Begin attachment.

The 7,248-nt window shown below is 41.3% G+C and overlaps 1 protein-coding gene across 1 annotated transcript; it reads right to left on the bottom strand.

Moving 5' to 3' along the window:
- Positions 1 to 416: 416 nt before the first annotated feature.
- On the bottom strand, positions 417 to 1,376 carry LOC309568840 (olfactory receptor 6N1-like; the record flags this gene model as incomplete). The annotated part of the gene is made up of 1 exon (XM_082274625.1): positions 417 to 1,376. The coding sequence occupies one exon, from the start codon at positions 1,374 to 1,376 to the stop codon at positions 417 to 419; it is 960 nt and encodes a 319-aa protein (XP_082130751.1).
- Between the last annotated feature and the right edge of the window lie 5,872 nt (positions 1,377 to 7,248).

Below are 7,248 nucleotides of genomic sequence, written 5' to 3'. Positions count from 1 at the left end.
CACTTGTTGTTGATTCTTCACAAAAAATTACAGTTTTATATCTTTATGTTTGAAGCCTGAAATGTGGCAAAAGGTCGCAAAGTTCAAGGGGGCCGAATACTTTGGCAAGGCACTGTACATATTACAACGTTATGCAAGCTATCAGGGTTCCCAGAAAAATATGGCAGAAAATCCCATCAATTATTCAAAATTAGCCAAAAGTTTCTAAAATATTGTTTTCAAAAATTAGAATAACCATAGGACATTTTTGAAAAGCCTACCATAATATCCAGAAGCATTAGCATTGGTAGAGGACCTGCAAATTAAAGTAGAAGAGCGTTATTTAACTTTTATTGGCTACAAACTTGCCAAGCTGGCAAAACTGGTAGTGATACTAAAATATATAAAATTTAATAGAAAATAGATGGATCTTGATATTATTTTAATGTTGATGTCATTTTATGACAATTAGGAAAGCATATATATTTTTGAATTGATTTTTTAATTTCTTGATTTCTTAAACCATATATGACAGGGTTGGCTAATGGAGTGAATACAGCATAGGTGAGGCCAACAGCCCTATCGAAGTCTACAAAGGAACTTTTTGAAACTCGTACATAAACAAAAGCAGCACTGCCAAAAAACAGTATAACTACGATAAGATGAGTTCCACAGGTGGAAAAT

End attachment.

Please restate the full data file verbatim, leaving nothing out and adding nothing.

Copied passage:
The 7,248-nt window shown below is 41.3% G+C and overlaps 1 protein-coding gene across 1 annotated transcript; it reads right to left on the bottom strand.

Moving 5' to 3' along the window:
- Positions 1 to 416: 416 nt before the first annotated feature.
- On the bottom strand, positions 417 to 1,376 carry LOC309568840 (olfactory receptor 6N1-like; the record flags this gene model as incomplete). The annotated part of the gene is made up of 1 exon (XM_082274625.1): positions 417 to 1,376. The coding sequence occupies one exon, from the start codon at positions 1,374 to 1,376 to the stop codon at positions 417 to 419; it is 960 nt and encodes a 319-aa protein (XP_082130751.1).
- Between the last annotated feature and the right edge of the window lie 5,872 nt (positions 1,377 to 7,248).

Below are 7,248 nucleotides of genomic sequence, written 5' to 3'. Positions count from 1 at the left end.
CACTTGTTGTTGATTCTTCACAAAAAATTACAGTTTTATATCTTTATGTTTGAAGCCTGAAATGTGGCAAAAGGTCGCAAAGTTCAAGGGGGCCGAATACTTTGGCAAGGCACTGTACATATTACAACGTTATGCAAGCTATCAGGGTTCCCAGAAAAATATGGCAGAAAATCCCATCAATTATTCAAAATTAGCCAAAAGTTTCTAAAATATTGTTTTCAAAAATTAGAATAACCATAGGACATTTTTGAAAAGCCTACCATAATATCCAGAAGCATTAGCATTGGTAGAGGACCTGCAAATTAAAGTAGAAGAGCGTTATTTAACTTTTATTGGCTACAAACTTGCCAAGCTGGCAAAACTGGTAGTGATACTAAAATATATAAAATTTAATAGAAAATAGATGGATCTTGATATTATTTTAATGTTGATGTCATTTTATGACAATTAGGAAAGCATATATATTTTTGAATTGATTTTTTAATTTCTTGATTTCTTAAACCATATATGACAGGGTTGGCTAATGGAGTGAATACAGCATAGGTGAGGCCAACAGCCCTATCGAAGTCTACAAAGGAACTTTTTGAAACTCGTACATAAACAAAAGCAGCACTGCCAAAAAACAGTATAACTACGATAAGATGAGTTCCACAGGTGGAAAAT